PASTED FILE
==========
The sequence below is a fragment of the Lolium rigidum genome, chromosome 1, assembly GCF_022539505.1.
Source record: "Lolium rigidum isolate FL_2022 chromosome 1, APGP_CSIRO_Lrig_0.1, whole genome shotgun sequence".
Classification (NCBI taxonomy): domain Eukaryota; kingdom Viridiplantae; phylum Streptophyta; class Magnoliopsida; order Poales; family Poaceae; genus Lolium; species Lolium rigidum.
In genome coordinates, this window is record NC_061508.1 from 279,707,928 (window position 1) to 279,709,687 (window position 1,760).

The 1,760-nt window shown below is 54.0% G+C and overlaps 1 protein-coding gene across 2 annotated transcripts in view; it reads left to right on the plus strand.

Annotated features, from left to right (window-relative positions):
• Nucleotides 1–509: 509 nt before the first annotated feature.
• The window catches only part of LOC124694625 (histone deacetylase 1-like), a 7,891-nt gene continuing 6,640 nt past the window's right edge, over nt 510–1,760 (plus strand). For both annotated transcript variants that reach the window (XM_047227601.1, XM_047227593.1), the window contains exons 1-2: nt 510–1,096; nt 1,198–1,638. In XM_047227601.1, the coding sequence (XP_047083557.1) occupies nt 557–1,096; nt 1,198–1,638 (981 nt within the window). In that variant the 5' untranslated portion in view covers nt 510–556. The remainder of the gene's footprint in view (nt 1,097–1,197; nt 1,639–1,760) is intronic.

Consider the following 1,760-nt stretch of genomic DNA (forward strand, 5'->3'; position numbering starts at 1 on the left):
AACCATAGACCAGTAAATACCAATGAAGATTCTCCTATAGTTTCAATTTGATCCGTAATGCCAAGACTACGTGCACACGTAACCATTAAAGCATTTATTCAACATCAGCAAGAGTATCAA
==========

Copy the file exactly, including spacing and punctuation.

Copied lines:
The sequence below is a fragment of the Lolium rigidum genome, chromosome 1, assembly GCF_022539505.1.
Source record: "Lolium rigidum isolate FL_2022 chromosome 1, APGP_CSIRO_Lrig_0.1, whole genome shotgun sequence".
Classification (NCBI taxonomy): domain Eukaryota; kingdom Viridiplantae; phylum Streptophyta; class Magnoliopsida; order Poales; family Poaceae; genus Lolium; species Lolium rigidum.
In genome coordinates, this window is record NC_061508.1 from 279,707,928 (window position 1) to 279,709,687 (window position 1,760).

The 1,760-nt window shown below is 54.0% G+C and overlaps 1 protein-coding gene across 2 annotated transcripts in view; it reads left to right on the plus strand.

Annotated features, from left to right (window-relative positions):
• Nucleotides 1–509: 509 nt before the first annotated feature.
• The window catches only part of LOC124694625 (histone deacetylase 1-like), a 7,891-nt gene continuing 6,640 nt past the window's right edge, over nt 510–1,760 (plus strand). For both annotated transcript variants that reach the window (XM_047227601.1, XM_047227593.1), the window contains exons 1-2: nt 510–1,096; nt 1,198–1,638. In XM_047227601.1, the coding sequence (XP_047083557.1) occupies nt 557–1,096; nt 1,198–1,638 (981 nt within the window). In that variant the 5' untranslated portion in view covers nt 510–556. The remainder of the gene's footprint in view (nt 1,097–1,197; nt 1,639–1,760) is intronic.

Consider the following 1,760-nt stretch of genomic DNA (forward strand, 5'->3'; position numbering starts at 1 on the left):
AACCATAGACCAGTAAATACCAATGAAGATTCTCCTATAGTTTCAATTTGATCCGTAATGCCAAGACTACGTGCACACGTAACCATTAAAGCATTTATTCAACATCAGCAAGAGTATCAA